If you require medical treatment after a motorcycle accident, you’ll need to cover these costs at the start. Compensation can help repay victims for various medical costs, including immediate care, ongoing treatment, diagnostic procedures, surgeries, and more.
You may need to take time off from work to recover from your injuries, resulting in lost income, unless and until you can return to work.
Lost Earning Capacity
As a result of your injuries, you may be able to return to work but in a lesser capacity than you could before your injuries. This situation limits your potential earnings. These limitations could be either temporary as you recover or permanent. In some instances, individuals may be entirely unable to return to work because of a disability, in which case compensation could also help cover future lost earnings.
If your motorcycle, car, another vehicle, or other property sustains damage in an accident, you’ll require maintenance, repairs, or replacements for your property. Compensation may also cover these damages.
Pain and Suffering
Motorcycle accident victims often endure pain and suffering because of their injuries. Victims may suffer from physical pain, emotional distress, trauma, loss of enjoyment of life, or a loss of relationship, which compensation may cover. While these damages are less tangible than direct financial losses, an experienced lawyer can quantify them and incorporate them into a settlement amount.
You may prove pain and suffering by writing about your experience in a journal while recovering. Also, speak honestly about your symptoms and injuries to medical professionals to support your claim.
Who May I Hold Liable for a Motorcycle Accident?
Depending on the circumstances of the motorcycle accident, one or more parties may be liable for injuries and other types of damages. Negligent or malicious parties could include:
- Other Motorists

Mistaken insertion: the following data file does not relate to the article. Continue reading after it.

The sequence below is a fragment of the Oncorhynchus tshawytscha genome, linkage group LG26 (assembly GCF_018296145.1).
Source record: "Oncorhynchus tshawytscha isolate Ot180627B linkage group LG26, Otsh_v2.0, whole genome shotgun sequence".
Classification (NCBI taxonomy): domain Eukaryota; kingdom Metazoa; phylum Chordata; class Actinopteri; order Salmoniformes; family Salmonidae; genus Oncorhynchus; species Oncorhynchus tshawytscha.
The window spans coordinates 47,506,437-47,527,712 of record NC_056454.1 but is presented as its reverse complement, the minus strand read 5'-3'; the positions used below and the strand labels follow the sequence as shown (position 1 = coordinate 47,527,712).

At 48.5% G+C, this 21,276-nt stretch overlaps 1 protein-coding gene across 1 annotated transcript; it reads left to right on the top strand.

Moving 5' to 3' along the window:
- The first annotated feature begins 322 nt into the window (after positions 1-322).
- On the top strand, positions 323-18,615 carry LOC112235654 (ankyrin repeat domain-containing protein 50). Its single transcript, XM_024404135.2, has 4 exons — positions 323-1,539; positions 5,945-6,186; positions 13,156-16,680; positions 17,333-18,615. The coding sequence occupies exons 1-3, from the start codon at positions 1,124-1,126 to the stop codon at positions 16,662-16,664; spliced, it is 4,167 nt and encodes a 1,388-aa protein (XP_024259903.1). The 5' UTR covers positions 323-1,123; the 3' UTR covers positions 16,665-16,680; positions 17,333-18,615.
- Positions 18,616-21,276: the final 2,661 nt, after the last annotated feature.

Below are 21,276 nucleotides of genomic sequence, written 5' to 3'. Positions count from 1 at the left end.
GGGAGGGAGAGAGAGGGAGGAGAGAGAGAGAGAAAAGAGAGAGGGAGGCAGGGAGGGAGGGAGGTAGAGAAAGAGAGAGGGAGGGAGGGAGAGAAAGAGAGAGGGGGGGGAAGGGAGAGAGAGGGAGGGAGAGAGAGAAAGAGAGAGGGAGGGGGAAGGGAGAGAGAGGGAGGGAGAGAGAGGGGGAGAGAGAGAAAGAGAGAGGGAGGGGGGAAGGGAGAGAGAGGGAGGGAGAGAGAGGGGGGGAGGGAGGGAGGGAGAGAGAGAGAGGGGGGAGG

Motorcyclists and other motorists may cause an accident through reckless or careless behavior that constitutes negligence. For instance, drivers may experience certain avoidable distractions, drive while impaired, or engage in aggressive driving actions that put themselves and others at risk.
Delivery drivers and other employees working for a particular employer may cause an accident while on the job. In these instances, employers may be liable for the accident and damages, especially if the employer’s actions more directly contributed to an accident. For example, an employer may fail to properly maintain company vehicles while requiring employees to operate them on the road
Certain governments may also be responsible for motorcycle accidents if they failed to maintain the road where the accident occurred. Examples of negligence in these cases may involve everything from potholes and cracks causing a loss of control to improper, inadequate, or illegible signage and warnings. Governments may also be liable if there are damaged or missing guardrails, worn markings on roadways, uneven lanes, or obstructive equipment.
Manufacturers of vehicles or parts may be liable in a motorcycle accident if their products are defective. Vehicle parts may feature a defective design or construction that makes them unsafe. Defective parts in motorcycle accidents may include a motorcycle’s frame, engine, brakes, fuel tank, tires, wheels, handlebars, or overall design. Defects could also affect the ability to control cars and other vehicles on the road, making manufacturers responsible for accidents and damages.
Connect With a Dependable Motorcycle Accident Lawyer
With a better idea of what to do after a motorcycle accident, you can take the right action to reach a full medical recovery and pursue compensation from liable parties.
For help with your case, reach out to an experienced motorcycle accident attorney to discuss a potential claim or suit in a free consultation. A personal injury attorney can assess your case and determine your options following a motorcycle accident.